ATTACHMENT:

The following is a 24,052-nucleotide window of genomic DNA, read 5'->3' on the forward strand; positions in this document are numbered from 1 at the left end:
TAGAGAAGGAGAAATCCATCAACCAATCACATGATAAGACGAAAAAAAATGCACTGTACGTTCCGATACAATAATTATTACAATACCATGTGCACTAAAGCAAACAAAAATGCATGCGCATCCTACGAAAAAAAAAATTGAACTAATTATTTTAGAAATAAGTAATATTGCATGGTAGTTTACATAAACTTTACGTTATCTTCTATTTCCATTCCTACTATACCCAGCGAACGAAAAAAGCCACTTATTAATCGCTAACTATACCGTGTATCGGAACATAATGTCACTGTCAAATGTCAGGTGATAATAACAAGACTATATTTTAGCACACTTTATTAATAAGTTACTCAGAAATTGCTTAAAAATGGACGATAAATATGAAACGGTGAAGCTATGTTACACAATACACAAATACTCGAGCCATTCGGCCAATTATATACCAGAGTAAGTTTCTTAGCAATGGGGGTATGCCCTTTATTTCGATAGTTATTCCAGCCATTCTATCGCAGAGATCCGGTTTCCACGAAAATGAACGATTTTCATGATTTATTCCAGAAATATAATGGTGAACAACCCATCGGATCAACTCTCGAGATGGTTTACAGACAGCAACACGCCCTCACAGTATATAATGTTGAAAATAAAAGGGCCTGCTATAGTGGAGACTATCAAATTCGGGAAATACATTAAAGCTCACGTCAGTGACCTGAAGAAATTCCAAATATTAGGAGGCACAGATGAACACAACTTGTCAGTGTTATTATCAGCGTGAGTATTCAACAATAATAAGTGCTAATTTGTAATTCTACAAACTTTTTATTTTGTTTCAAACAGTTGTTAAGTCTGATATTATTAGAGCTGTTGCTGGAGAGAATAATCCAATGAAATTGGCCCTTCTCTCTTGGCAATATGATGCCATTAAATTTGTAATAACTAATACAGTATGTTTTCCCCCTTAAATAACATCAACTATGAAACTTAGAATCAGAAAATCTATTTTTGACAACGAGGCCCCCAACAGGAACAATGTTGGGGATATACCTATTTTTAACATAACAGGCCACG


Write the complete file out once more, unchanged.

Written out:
The following is a 24,052-nucleotide window of genomic DNA, read 5'->3' on the forward strand; positions in this document are numbered from 1 at the left end:
TAGAGAAGGAGAAATCCATCAACCAATCACATGATAAGACGAAAAAAAATGCACTGTACGTTCCGATACAATAATTATTACAATACCATGTGCACTAAAGCAAACAAAAATGCATGCGCATCCTACGAAAAAAAAAATTGAACTAATTATTTTAGAAATAAGTAATATTGCATGGTAGTTTACATAAACTTTACGTTATCTTCTATTTCCATTCCTACTATACCCAGCGAACGAAAAAAGCCACTTATTAATCGCTAACTATACCGTGTATCGGAACATAATGTCACTGTCAAATGTCAGGTGATAATAACAAGACTATATTTTAGCACACTTTATTAATAAGTTACTCAGAAATTGCTTAAAAATGGACGATAAATATGAAACGGTGAAGCTATGTTACACAATACACAAATACTCGAGCCATTCGGCCAATTATATACCAGAGTAAGTTTCTTAGCAATGGGGGTATGCCCTTTATTTCGATAGTTATTCCAGCCATTCTATCGCAGAGATCCGGTTTCCACGAAAATGAACGATTTTCATGATTTATTCCAGAAATATAATGGTGAACAACCCATCGGATCAACTCTCGAGATGGTTTACAGACAGCAACACGCCCTCACAGTATATAATGTTGAAAATAAAAGGGCCTGCTATAGTGGAGACTATCAAATTCGGGAAATACATTAAAGCTCACGTCAGTGACCTGAAGAAATTCCAAATATTAGGAGGCACAGATGAACACAACTTGTCAGTGTTATTATCAGCGTGAGTATTCAACAATAATAAGTGCTAATTTGTAATTCTACAAACTTTTTATTTTGTTTCAAACAGTTGTTAAGTCTGATATTATTAGAGCTGTTGCTGGAGAGAATAATCCAATGAAATTGGCCCTTCTCTCTTGGCAATATGATGCCATTAAATTTGTAATAACTAATACAGTATGTTTTCCCCCTTAAATAACATCAACTATGAAACTTAGAATCAGAAAATCTATTTTTGACAACGAGGCCCCCAACAGGAACAATGTTGGGGATATACCTATTTTTAACATAACAGGCCACG